Controversy has rocked distribution of kits to the Olympic team in Rio de Janeiro, Brazil, with Nike registering disappointment with the manner the National Olympic Committee of Kenya (Nock) handled the issue.
Nike appeared outraged by the kits distribution after reports emerged that some officials steal and sell the kit to markets in town.
Mr Robert Lotwis, a Nike executive, wrote to Nock: “Dear FK (Francis Paul, the Nock Secretary General). I have not heard back from you around any of the product issues I have emailed you about. I have sent you a list of product that was sent and you received.
“I don’t understand why I have athletes both here (in Rio) and back in Nairobi saying they did not receive the products. I’m asking again for an explanation. I’ve also listed what each track (athletics) athlete should receive in a pack. I’ve also relisted below what was sent to Nock. Please respond with an explanation on why athletes are saying they are not getting all the products they should.”
The Nike queries paint a grim picture on the dubious tradition of kits stealing perfected over the years.
In an invoice mailed to Nock, which is in our possession, Nike shipped a huge consignment of kits to Kenya, which confirms claims raised by Mr Korir. For example, they sent 450 bags but very few were distributed to athletes.
Nike labelled a clear distribution order of the consignment on what each athlete would receive.
Each men’s track athlete would receive two singlets, one unitard (sprinters only, three tailwind tee, three socks, two cargo shorts, one stadium jacket, one flat brim cap, two warm up tee, two warm up tight, two woven jackets, two, one drift cotton tee, one feather light cap, one roller bag (suitcase), one vapor back packs, one gym sack, two half tight and one tailwind cap.
Their women counterparts were to receive a singlet, two airbornes, two boy shorts, a race short, a brief, a knit jacket, a rain jacket, a rain pant, three Oly miler tees, tournament short, stadium short, three socks, two LS half zip, two warm up tights, two capris, two warm up tees, two woven jackets, two Oly polos, two bras, two polo II, one LS legend tee, one feather light cap, two half tights, a tailwind cap, a gym sack, a vapor back pack and a large roller (suitcase).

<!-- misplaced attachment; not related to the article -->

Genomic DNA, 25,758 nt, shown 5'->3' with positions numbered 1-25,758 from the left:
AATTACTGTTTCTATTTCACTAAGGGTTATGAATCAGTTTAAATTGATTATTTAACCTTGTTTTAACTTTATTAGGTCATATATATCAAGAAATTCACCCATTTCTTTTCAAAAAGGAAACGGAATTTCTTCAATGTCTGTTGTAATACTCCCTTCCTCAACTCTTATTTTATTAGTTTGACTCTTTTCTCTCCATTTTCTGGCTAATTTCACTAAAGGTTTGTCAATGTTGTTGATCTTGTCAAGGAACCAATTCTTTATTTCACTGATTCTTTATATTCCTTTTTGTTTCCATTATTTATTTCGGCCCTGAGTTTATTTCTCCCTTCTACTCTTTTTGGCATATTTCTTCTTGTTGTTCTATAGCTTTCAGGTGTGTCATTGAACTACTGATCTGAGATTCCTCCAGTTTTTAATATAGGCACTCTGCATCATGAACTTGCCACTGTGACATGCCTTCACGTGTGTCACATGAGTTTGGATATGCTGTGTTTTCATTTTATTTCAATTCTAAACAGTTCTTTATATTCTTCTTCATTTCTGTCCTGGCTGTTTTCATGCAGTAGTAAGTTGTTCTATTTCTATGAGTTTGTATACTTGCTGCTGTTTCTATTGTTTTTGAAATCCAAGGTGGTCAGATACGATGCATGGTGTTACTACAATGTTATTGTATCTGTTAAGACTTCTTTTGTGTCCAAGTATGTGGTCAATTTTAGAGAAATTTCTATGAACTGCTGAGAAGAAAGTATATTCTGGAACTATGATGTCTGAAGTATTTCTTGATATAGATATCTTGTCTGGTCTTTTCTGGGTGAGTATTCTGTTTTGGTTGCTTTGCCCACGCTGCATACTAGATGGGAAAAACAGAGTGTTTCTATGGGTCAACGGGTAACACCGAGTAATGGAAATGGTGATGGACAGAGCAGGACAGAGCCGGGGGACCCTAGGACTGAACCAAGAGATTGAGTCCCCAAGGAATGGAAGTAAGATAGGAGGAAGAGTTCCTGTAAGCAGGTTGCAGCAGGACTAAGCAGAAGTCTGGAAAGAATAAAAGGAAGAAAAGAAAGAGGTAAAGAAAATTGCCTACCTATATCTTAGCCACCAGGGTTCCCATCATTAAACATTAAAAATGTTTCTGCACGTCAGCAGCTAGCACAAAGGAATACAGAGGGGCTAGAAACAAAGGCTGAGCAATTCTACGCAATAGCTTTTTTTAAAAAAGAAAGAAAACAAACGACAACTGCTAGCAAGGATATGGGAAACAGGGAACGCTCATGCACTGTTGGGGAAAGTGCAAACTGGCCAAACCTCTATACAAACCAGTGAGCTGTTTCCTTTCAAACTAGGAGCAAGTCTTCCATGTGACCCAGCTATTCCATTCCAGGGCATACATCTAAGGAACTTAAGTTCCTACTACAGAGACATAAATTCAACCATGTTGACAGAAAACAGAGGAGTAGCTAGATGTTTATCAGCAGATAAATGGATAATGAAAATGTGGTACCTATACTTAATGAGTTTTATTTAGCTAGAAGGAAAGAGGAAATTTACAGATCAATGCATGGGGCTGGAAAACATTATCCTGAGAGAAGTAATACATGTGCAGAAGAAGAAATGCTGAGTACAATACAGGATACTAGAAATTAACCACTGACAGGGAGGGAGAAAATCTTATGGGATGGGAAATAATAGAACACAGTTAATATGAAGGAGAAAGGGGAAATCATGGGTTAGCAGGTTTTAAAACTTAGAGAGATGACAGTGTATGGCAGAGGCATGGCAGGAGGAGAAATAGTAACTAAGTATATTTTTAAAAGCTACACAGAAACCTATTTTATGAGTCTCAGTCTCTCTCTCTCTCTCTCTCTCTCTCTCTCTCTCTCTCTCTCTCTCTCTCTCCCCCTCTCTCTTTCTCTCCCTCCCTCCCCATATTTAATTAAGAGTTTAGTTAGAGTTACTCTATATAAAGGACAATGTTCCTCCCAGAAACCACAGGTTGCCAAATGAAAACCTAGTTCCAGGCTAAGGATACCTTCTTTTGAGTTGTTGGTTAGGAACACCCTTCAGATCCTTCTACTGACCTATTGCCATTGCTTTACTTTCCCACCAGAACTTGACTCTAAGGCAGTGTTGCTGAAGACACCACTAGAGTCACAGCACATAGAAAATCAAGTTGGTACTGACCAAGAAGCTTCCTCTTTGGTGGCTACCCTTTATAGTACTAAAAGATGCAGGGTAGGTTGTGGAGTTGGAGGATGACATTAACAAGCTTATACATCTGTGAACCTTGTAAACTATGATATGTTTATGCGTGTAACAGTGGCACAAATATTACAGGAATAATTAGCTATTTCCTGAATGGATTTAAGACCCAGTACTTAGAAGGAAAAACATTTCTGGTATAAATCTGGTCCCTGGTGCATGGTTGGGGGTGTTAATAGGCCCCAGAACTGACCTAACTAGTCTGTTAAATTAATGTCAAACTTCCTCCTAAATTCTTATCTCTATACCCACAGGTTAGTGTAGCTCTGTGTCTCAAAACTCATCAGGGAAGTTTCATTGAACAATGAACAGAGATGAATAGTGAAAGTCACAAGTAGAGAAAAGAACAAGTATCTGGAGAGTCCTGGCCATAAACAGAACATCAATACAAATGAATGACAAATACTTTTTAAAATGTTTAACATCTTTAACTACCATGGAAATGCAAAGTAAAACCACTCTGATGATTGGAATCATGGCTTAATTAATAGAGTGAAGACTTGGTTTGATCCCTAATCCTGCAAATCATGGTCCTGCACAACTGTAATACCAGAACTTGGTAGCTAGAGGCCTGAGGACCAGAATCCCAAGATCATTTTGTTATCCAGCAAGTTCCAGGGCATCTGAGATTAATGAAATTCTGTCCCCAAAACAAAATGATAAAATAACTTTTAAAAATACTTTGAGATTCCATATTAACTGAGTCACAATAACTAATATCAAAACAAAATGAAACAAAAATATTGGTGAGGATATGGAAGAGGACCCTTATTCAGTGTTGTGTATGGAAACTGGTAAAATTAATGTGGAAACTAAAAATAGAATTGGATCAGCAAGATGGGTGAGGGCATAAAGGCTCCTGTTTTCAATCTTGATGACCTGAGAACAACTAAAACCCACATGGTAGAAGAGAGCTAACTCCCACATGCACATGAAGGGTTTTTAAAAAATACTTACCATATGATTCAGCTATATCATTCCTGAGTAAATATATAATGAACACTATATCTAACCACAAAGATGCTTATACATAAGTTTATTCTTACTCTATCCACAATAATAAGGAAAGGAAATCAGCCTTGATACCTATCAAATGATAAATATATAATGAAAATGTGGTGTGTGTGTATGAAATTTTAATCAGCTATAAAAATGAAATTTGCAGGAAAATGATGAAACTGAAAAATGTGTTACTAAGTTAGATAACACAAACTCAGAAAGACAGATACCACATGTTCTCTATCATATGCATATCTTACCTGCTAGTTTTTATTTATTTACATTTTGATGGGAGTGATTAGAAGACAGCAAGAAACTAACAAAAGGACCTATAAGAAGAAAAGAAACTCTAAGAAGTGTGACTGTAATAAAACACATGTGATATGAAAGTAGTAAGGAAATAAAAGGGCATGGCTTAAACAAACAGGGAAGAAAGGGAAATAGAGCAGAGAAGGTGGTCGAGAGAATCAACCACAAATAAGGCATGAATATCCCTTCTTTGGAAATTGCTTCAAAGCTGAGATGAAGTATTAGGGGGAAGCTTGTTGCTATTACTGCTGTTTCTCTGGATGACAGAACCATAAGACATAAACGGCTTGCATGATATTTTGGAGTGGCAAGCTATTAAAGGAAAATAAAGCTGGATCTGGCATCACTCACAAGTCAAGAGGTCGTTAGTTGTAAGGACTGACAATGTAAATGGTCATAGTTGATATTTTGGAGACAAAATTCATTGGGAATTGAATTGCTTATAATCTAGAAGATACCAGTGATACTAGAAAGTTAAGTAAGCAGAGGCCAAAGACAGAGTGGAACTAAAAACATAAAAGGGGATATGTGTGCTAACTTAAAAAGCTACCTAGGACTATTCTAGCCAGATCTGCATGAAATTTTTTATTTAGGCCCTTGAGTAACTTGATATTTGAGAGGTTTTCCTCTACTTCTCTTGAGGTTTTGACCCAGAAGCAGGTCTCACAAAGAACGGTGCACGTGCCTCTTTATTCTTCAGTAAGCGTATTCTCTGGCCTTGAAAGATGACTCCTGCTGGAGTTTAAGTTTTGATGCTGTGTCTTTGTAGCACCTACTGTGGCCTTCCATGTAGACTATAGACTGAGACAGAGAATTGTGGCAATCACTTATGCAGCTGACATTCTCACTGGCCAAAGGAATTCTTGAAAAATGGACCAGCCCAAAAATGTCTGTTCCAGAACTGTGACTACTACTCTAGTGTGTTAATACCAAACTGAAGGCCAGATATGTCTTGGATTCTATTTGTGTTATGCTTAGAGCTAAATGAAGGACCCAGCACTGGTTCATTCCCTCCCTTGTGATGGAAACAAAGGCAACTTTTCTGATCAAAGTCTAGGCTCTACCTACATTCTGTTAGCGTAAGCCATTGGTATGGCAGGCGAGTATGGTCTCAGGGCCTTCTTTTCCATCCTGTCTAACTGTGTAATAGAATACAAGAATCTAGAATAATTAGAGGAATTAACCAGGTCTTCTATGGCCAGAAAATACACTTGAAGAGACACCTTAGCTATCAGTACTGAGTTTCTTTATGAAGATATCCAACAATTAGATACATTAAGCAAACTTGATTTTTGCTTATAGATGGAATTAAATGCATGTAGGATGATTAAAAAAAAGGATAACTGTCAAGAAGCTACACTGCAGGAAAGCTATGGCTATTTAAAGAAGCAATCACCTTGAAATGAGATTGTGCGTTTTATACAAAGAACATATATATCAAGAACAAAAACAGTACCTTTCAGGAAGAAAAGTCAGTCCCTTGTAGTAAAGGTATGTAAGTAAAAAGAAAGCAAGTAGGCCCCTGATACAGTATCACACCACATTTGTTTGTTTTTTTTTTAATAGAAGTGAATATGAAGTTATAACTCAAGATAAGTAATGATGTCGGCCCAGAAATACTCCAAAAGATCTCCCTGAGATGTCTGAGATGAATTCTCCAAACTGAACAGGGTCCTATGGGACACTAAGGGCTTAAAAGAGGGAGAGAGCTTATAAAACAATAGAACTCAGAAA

Unfortunately, athletes seemed to have received little from these facilities, raising questions on the magnitude of kit theft ahead of the games.
Mr Wesley Korir, the team captain and MP for Cherangany, blamed Nock for the stand-off. “It’s unfortunate that the uniform I received does not fit me. The shorts I have are too big. And this is an issue all athletes are now facing.
“What we were given is not even a quarter of the consignment that was sent to Kenya. We were shocked and still question why we are being mistreated.
“For example, every athlete should have Nike sandals. None of the athletes have. I asked Nike this and they confirmed they sent. They even said that every athlete should have eight pairs of T-shirts,” said Mr Korir, who will compete in marathon tomorrow at 3:30pm Kenyan time. Mr Korir said they had demanded an explanation from Nike on the matter. “I have had a meeting with the big boss,” he said in a text message from Rio. Korir said: “It is sad that when you ask Nock about all these, they say they spent more than Sh12m in clearing the consignment at the port. If you combine all the kit we received; it’s not even amounting to Sh1m. And that tells you that a lot of questions have to ask.
“Nike must give us the invoices and other documents so that we can compare with what we received. I have challenged them and told to do so to change the trend,” he said.
Korir said they plan to have a meeting between all athletes and Nike management in Rio to iron out the problems.
“We have planned to meet them in Rio. In fact I have approached Ezekiel Kemboi (the 3,000m steeplechase champion) and represented from other sports disciplines about the meeting.